Exclusive Video Interview: Let Me In Director Matt Reeves
When I got the chance to interview Matt Reeves at San Diego Comic Con earlier this summer, it felt like kind of a risk. Not only I had I not seen his film Let Me In, I hadn't even seen the Comic Con panel-- the movie, another film based on the book Let the Right One In just two years after Tomas Aflredson's Swedish-language film, was a huge gamble as it was, and here I was doing an interview with the director, knowing nothing about the new movie or if it would be so terrible that nobody would want to watch the interview.
You can imagine how relieved I was to finally see Let Me In at the Toronto Film Festival a few weeks ago and learn, thank God, it was actually good. Some might even argue it's great, a story about adolescent romance during the Reagan era that just happens to include a heavy dose of vampire violence. The film stars Kodi Smit-McPhee as lonely, bullied Owen and Chloe Moretz as Abby, Owen's new neighbor who helps him stand up to the local bullies and falls for him without quite revealing she's in fact an ancient vampire. The story sticks closely to the structure of the original film, and some of the shots and dialogue are even identical, but as Reeves told me, he worked hard to infuse the film with an American sensibility, based largely on his own memories of growing up in the early 80s.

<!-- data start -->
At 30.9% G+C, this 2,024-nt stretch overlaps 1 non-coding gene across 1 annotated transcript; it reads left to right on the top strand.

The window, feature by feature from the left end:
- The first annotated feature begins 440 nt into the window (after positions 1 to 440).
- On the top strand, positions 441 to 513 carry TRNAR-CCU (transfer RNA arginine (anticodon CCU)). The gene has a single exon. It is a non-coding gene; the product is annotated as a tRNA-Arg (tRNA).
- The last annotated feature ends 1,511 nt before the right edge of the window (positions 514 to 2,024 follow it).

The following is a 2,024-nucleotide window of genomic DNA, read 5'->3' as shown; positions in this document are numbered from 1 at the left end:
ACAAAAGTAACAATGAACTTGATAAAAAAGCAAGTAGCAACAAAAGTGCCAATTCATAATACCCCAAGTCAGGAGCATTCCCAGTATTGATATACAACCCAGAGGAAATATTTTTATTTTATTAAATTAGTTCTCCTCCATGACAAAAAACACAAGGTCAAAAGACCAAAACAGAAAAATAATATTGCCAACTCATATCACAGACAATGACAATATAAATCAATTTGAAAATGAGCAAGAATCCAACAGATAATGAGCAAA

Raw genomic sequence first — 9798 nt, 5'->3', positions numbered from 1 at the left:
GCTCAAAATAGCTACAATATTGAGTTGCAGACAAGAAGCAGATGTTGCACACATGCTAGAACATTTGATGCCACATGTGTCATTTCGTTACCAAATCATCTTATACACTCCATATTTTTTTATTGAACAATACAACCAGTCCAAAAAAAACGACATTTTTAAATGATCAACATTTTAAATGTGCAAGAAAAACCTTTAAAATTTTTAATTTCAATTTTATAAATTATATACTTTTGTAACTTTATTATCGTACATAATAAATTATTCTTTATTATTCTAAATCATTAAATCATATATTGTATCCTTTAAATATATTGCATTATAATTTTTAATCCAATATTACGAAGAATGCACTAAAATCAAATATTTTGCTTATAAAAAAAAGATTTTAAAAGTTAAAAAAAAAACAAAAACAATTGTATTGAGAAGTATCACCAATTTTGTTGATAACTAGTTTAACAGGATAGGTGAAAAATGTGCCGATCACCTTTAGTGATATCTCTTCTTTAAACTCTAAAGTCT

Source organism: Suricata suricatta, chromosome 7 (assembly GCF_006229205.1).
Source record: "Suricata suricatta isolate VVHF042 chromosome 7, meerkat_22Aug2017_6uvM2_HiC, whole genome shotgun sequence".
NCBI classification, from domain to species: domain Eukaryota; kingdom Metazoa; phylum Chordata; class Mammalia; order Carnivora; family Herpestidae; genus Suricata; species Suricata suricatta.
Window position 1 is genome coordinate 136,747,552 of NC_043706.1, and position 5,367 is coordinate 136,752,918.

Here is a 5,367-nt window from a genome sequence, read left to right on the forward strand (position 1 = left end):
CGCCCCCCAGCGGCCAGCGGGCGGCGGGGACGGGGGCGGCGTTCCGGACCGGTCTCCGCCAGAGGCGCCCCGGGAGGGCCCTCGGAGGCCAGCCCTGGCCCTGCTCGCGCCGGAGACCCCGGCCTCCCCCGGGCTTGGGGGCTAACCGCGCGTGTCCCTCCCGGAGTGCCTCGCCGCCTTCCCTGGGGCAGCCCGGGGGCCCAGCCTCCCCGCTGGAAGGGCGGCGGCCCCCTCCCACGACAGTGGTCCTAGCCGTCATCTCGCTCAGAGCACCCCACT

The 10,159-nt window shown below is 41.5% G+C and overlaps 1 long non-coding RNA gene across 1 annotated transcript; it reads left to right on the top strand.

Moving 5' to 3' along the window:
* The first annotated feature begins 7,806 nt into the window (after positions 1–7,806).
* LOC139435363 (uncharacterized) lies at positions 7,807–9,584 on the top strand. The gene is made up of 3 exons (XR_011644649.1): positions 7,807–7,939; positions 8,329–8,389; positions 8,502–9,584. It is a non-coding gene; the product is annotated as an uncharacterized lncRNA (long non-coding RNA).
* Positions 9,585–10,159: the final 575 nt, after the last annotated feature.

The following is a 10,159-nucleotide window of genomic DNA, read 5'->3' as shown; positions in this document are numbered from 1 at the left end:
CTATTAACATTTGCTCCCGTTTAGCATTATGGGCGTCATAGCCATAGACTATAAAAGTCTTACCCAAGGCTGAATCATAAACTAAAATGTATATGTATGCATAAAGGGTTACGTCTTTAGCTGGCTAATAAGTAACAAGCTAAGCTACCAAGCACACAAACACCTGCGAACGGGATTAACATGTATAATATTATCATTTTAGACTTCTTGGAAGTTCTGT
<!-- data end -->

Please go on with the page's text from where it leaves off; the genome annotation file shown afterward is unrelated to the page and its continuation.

I started by asking Reeves why the table where we were seated was covered in Now & Laters candy, which I thought was a fairly simple question, until Reeves spent five minutes answering it and covering the entire origins of the film. That's the kind of guy he is-- extremely friendly and loquacious, happy to acknowledge the doubts people had about "the Cloverfield guy" remaking a beloved recent film but also completely undaunted in his confidence he had made something good. Of course, now that I've seen the film, I know how right he was.
Check out our 15-minute interview below, in which we talk about some of the differences between his film and Tomas Alfredson's, the deliberate Spielbergian feel of the whole thing, and why he won't make another film in the Cloverfield shaky cam style. You can catch Let Me In in theaters this weekend.
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